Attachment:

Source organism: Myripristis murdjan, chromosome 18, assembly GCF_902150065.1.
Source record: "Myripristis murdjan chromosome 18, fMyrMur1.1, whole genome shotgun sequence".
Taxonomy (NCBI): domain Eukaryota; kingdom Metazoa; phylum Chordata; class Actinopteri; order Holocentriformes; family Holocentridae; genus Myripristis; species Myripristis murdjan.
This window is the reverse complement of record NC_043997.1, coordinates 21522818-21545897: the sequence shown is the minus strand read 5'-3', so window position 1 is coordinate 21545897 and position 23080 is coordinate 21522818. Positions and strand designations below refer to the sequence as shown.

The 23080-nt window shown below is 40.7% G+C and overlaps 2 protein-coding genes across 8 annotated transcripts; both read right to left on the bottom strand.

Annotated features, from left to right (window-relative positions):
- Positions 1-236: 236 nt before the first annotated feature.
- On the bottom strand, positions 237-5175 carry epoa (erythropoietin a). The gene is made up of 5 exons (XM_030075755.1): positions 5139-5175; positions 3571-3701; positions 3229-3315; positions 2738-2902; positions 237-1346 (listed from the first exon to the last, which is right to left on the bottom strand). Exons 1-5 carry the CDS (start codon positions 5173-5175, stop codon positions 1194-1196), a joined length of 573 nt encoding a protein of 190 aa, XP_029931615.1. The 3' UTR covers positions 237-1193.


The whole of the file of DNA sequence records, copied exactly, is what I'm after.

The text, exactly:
Source organism: Myripristis murdjan, chromosome 18, assembly GCF_902150065.1.
Source record: "Myripristis murdjan chromosome 18, fMyrMur1.1, whole genome shotgun sequence".
Taxonomy (NCBI): domain Eukaryota; kingdom Metazoa; phylum Chordata; class Actinopteri; order Holocentriformes; family Holocentridae; genus Myripristis; species Myripristis murdjan.
This window is the reverse complement of record NC_043997.1, coordinates 21522818-21545897: the sequence shown is the minus strand read 5'-3', so window position 1 is coordinate 21545897 and position 23080 is coordinate 21522818. Positions and strand designations below refer to the sequence as shown.

The 23080-nt window shown below is 40.7% G+C and overlaps 2 protein-coding genes across 8 annotated transcripts; both read right to left on the bottom strand.

Annotated features, from left to right (window-relative positions):
- Positions 1-236: 236 nt before the first annotated feature.
- On the bottom strand, positions 237-5175 carry epoa (erythropoietin a). The gene is made up of 5 exons (XM_030075755.1): positions 5139-5175; positions 3571-3701; positions 3229-3315; positions 2738-2902; positions 237-1346 (listed from the first exon to the last, which is right to left on the bottom strand). Exons 1-5 carry the CDS (start codon positions 5173-5175, stop codon positions 1194-1196), a joined length of 573 nt encoding a protein of 190 aa, XP_029931615.1. The 3' UTR covers positions 237-1193.